2. While in-person participants were mingling in the conference room, we hosted a Virtual Networking Session. This gave virtual participants extended time with each other in Zoom breakout rooms. 
  3. We also facilitated breakout sessions in which all conference participants co-mingled, so that virtual and in-person participants could engage with one another. To do this, we invited all in-person participants to join the Zoom call and sent everyone into breakout rooms.
  4. We opened each Zoom call five to ten minutes before the session began. This created a virtual space for participants to join early, chat with one another, and ask questions of the CFI team. 

Third, virtual hospitality means clear communication before and during the event.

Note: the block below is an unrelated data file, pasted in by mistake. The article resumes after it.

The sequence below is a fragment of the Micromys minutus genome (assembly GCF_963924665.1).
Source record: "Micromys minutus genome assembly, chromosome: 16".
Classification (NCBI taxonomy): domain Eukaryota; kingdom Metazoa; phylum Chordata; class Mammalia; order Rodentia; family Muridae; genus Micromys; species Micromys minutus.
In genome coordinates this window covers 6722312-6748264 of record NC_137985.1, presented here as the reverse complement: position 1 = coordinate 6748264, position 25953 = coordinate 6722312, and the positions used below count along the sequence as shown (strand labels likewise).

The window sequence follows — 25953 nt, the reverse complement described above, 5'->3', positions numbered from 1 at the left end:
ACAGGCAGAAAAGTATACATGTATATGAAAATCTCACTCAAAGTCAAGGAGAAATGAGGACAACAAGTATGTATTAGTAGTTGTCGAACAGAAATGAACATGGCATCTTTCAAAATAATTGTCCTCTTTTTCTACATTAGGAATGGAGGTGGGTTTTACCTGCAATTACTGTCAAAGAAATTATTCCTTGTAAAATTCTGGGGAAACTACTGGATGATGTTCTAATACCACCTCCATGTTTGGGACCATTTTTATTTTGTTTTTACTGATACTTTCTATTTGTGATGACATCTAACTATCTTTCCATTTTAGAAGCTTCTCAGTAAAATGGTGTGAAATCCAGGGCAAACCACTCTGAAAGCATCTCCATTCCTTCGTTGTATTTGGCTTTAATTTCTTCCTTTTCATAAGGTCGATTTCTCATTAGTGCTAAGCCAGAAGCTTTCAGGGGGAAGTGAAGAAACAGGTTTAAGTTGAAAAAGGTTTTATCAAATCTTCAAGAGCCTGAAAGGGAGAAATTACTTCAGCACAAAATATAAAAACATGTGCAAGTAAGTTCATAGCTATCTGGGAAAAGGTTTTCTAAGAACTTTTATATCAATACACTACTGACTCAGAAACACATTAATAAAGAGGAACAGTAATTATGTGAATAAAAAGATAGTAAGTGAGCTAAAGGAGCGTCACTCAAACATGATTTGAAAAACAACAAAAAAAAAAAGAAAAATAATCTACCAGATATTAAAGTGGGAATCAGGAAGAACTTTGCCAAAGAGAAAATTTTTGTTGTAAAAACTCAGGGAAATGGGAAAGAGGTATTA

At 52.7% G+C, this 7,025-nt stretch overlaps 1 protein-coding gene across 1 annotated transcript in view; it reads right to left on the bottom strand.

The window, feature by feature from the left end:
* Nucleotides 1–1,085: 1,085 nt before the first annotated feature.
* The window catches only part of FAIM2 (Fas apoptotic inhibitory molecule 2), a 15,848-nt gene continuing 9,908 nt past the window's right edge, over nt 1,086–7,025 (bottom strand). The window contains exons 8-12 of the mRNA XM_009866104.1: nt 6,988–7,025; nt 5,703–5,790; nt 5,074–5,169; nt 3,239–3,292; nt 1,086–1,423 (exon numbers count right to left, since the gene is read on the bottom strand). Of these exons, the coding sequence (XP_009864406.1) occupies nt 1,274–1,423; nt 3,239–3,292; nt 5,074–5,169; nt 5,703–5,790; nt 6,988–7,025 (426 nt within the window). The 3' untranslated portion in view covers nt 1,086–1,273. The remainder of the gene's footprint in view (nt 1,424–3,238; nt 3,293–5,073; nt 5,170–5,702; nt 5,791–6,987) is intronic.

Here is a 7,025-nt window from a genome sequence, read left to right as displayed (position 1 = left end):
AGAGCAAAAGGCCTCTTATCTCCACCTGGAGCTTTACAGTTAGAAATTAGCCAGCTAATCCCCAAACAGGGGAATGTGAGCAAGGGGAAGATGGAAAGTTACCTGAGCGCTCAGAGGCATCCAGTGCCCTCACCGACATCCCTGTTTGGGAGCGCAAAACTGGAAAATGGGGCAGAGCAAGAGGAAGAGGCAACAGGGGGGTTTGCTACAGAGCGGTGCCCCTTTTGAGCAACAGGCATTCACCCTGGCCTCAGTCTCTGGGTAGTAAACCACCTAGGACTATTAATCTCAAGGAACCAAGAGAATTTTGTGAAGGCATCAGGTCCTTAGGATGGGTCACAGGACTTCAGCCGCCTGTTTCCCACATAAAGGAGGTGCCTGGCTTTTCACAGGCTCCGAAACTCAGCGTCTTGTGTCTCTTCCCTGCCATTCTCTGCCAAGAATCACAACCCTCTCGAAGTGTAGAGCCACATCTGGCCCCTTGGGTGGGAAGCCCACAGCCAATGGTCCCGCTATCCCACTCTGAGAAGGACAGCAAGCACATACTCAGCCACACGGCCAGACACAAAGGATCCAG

When all guests are in the same physical room, it is easy to show hospitality by answering questions, making announcements to clarify the schedule, and responding to problems in the immediate physical environment. Good in-person hospitality involves scanning the room for opportunities to help and being ready to serve your guests. All of this is more challenging over a Zoom screen. We were mindful of the fact that our virtual participants would not be able to nudge a friend and ask when the next session is, or ask a nearby staff member for help finding the Zoom link.  

Our team felt that a crucial component of virtual hospitality, then, was clear communication before and during the event so that confusion and communication barriers would not get in the way of a participant’s experience. 

We took several steps toward clarifying our communication before and during the event: 

  1. We created an event app using Whova and encouraged all participants to use it actively. This app housed a live schedule, session details, Zoom links, a list of attendees, and discussion boards where participants could post questions and interact with each other.